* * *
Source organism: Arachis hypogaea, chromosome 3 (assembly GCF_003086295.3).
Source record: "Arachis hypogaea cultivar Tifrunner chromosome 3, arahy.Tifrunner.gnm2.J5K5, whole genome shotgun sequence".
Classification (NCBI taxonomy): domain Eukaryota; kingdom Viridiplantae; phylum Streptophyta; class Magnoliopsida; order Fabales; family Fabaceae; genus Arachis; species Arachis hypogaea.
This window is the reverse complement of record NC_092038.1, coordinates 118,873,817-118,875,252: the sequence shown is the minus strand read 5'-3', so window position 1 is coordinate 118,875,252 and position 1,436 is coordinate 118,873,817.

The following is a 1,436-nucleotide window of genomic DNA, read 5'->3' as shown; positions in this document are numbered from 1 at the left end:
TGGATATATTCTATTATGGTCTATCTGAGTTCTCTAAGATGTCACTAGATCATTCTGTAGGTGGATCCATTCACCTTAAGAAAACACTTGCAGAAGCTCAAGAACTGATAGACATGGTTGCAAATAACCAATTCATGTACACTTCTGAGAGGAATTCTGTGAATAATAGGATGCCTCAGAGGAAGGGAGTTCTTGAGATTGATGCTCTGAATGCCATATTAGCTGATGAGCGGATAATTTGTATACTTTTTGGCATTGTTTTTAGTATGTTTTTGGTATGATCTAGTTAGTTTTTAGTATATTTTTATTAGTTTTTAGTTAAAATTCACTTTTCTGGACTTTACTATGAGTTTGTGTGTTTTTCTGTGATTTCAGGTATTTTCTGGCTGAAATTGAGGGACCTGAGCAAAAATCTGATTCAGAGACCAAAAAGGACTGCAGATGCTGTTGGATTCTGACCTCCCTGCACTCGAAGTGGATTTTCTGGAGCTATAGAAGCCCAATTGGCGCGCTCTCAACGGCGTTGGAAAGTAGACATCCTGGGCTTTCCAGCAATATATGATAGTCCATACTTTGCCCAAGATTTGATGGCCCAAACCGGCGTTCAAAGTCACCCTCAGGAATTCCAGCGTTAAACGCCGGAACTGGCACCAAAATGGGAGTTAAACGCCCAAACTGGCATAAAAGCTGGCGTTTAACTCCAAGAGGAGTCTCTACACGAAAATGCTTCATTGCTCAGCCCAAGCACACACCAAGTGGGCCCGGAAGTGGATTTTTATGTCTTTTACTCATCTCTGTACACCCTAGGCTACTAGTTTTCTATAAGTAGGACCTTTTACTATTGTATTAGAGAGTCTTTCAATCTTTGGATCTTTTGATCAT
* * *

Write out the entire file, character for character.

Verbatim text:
Source organism: Arachis hypogaea, chromosome 3 (assembly GCF_003086295.3).
Source record: "Arachis hypogaea cultivar Tifrunner chromosome 3, arahy.Tifrunner.gnm2.J5K5, whole genome shotgun sequence".
Classification (NCBI taxonomy): domain Eukaryota; kingdom Viridiplantae; phylum Streptophyta; class Magnoliopsida; order Fabales; family Fabaceae; genus Arachis; species Arachis hypogaea.
This window is the reverse complement of record NC_092038.1, coordinates 118,873,817-118,875,252: the sequence shown is the minus strand read 5'-3', so window position 1 is coordinate 118,875,252 and position 1,436 is coordinate 118,873,817.

The following is a 1,436-nucleotide window of genomic DNA, read 5'->3' as shown; positions in this document are numbered from 1 at the left end:
TGGATATATTCTATTATGGTCTATCTGAGTTCTCTAAGATGTCACTAGATCATTCTGTAGGTGGATCCATTCACCTTAAGAAAACACTTGCAGAAGCTCAAGAACTGATAGACATGGTTGCAAATAACCAATTCATGTACACTTCTGAGAGGAATTCTGTGAATAATAGGATGCCTCAGAGGAAGGGAGTTCTTGAGATTGATGCTCTGAATGCCATATTAGCTGATGAGCGGATAATTTGTATACTTTTTGGCATTGTTTTTAGTATGTTTTTGGTATGATCTAGTTAGTTTTTAGTATATTTTTATTAGTTTTTAGTTAAAATTCACTTTTCTGGACTTTACTATGAGTTTGTGTGTTTTTCTGTGATTTCAGGTATTTTCTGGCTGAAATTGAGGGACCTGAGCAAAAATCTGATTCAGAGACCAAAAAGGACTGCAGATGCTGTTGGATTCTGACCTCCCTGCACTCGAAGTGGATTTTCTGGAGCTATAGAAGCCCAATTGGCGCGCTCTCAACGGCGTTGGAAAGTAGACATCCTGGGCTTTCCAGCAATATATGATAGTCCATACTTTGCCCAAGATTTGATGGCCCAAACCGGCGTTCAAAGTCACCCTCAGGAATTCCAGCGTTAAACGCCGGAACTGGCACCAAAATGGGAGTTAAACGCCCAAACTGGCATAAAAGCTGGCGTTTAACTCCAAGAGGAGTCTCTACACGAAAATGCTTCATTGCTCAGCCCAAGCACACACCAAGTGGGCCCGGAAGTGGATTTTTATGTCTTTTACTCATCTCTGTACACCCTAGGCTACTAGTTTTCTATAAGTAGGACCTTTTACTATTGTATTAGAGAGTCTTTCAATCTTTGGATCTTTTGATCAT